No Time For Sergeants: Why The Russians Fail
The world watched in terror as the supposedly mighty Russian military machine poured into its much smaller neighbor, Ukraine. Virtually every expert called this as a quick Russian victory, one that would be secured within days, perhaps even hours. A replay of less than ten years ago when Russian forces easily seized Crimea.
Now the world watches in awe as the Ukrainian David stoutly battles the Russian Goliath to a stalemate while inflicting heavy casualties on its invaders. The Russian military machine, incapable of defeating the much smaller Ukraine Army, seems competent only at attacking and killing civilians from long range with indiscriminate bombardment.
But why? There are likely many reasons, some already discussed by pundits extensively. Russian morale is poor, their logistics a disaster and the Ukrainians have craftily exploited their home field advantage and knowledge of the terrain. Ukraine has also fought with innovation, courage, grit and a love for their own independence inspired by a national leader turned from actor/comedian to the Winston Churchill of Eastern Europe.
However, I present an additional explanation, one that helps explain many of the above noted faults of the Russian military. At the heart of it is a Russian military culture with no time for sergeants.
It’s difficult to explain this to those who have not served, but in our military the non-commissioned officers, or NCOs (basically the sergeants), are in many ways the real leaders at the levels that matter most. Our military generally recognizes that, including most officers (only the poor and likely to be unsuccessful officers don’t) and we afford NCOs considerable respect. Our military emphasizes their training and professional education, and gives them the authority to act with independence.
At most levels NCOs are more experienced than the officer actually commanding the unit. A Platoon Sergeant is far more experienced that the Lieutenant Platoon Leader. The First Sergeant more experienced than the Captain Company Commander. This is true at least up through the brigade level.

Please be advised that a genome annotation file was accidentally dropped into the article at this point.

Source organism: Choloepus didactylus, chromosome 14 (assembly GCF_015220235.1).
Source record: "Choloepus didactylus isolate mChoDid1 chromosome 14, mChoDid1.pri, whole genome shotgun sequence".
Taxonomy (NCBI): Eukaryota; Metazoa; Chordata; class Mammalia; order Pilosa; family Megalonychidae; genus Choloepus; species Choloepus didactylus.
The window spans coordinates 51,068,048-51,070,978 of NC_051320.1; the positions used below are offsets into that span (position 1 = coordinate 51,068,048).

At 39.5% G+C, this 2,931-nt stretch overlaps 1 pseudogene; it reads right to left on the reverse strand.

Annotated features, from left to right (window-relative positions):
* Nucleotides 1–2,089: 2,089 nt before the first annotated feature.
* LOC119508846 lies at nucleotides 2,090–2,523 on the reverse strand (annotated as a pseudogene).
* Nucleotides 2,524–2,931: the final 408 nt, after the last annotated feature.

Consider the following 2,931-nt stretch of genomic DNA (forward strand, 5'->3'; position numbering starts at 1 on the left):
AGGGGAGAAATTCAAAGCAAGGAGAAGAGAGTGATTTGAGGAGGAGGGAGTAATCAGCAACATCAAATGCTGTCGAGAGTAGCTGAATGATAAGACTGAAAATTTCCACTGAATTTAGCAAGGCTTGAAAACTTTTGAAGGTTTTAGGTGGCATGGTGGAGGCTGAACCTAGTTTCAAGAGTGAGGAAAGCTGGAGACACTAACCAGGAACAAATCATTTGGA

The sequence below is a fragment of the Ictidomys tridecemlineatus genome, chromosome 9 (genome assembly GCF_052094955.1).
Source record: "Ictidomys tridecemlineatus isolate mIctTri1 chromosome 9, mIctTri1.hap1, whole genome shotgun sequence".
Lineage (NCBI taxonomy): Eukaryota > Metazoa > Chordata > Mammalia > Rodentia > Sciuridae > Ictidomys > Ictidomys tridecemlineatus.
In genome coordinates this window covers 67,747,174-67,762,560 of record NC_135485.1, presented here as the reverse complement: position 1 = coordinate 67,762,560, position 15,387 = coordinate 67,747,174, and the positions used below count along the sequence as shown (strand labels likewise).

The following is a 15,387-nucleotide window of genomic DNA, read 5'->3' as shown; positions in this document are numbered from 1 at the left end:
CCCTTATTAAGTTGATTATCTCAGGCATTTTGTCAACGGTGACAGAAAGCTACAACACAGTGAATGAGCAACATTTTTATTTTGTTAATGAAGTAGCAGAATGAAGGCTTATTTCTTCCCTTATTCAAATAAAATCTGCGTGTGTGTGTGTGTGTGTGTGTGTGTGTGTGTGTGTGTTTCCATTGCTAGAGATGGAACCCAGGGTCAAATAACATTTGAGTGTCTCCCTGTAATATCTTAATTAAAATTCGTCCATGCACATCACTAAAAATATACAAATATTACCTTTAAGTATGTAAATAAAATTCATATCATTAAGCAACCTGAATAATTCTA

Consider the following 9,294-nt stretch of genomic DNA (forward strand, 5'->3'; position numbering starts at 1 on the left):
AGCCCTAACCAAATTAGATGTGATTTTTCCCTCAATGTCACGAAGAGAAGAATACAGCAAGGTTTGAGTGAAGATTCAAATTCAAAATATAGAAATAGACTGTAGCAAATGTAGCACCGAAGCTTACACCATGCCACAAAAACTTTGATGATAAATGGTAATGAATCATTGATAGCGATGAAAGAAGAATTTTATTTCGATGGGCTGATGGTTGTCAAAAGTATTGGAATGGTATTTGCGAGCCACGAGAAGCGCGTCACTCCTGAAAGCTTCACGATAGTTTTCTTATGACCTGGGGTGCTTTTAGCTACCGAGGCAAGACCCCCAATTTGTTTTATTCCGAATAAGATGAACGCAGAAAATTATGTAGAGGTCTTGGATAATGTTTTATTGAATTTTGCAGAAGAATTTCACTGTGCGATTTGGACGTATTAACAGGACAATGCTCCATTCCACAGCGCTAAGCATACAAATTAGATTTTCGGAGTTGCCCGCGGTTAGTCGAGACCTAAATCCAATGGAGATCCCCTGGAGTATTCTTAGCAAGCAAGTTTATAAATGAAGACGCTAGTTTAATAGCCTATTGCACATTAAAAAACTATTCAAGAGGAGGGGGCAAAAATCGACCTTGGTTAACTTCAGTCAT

Good NCOs, and our Army is full of them, are confident and professional and willing to take charge and act independently in the absence of officers to accomplish the mission. They will tell generally tell you, and they genuinely believe, and they may often be right, that if the officers would just get out of the way that they can get anything done.
I get the impression that this is not true in the Russian military. Rather, their NCO equivalents, lack confidence and are indecisive and unwilling to act independently when they can’t get orders from officers.
I suspect this is a large part of the Russian command & control problem. Russian C&C needs to be better because NCOs are not willing to act on their own initiative, and their C&C is not better. The result is dithering as everyone is waiting for the next order from above.
In our system operations are driven by Operations Orders (Op Orders). In my day these were five paragraph statements that started with “MISSION” followed by a brief statement of the mission. For example: MISSION: Move East from your current location and through superior firepower and maneuver, seize and hold hill 246 designated on map coordinates [coordinates provided]. Be prepared to exploit further offensive operations against retreating enemy forces.
The Op Order then goes on to identify friendly forces in the area capable of assisting the mission, enemy forces resisting the mission, and state coordinating instructions for units, and what deeper units (artillery and air support etc) might do to support the mission.
The point being that mission is shared with the unit’s NCOs, who know and understand what it is, and are willing and capable of acting independently to get that mission accomplished in the absence of being able to communicate with officers. For the American NCO just tell them what you want done, and they pride themselves on cleverly finding a way to do it.
That reduction in the need for command and control may be our strength, and the Russian Achilles Heal. The Russian NCO likely does not know the mission, and would not improvise to accomplish it if he did. Rather the Russian NCO would stay in place, and await orders on what to do.
In the Army, we had a saying, “no plan survives contact with the enemy.” So when the plan goes to Hell, from the bottom up (and not so much the top down) our military innovates and adapts to get the job done. In the Russian military, when the plan goes to Hell nobody knows what to do, and so they do nothing.
Perhaps it ultimately comes down to their entire economic/political/cultural system structure of communism where the emphasis is on centralized control, so everyone is looking up for answers. By contrast Americans are ingrained with the value of the individual and the power of the individual, via capitalism, to on our initiative succeed in accomplishing the “missions” in our life.
But what of Ukraine? I have read a variety of sources that after the 2014 humiliation where the Russians easily annexed Crimea new commanders in the Ukraine military worked hard to reform their military, starting with an emphasis on creating a professional and capable NCO Corps. That decision, and its effective implementation, may save the Ukraine nation. NATO helped in building the Ukraine NCO Corps, a contribution perhaps more valuable than any number of Javelin Missiles.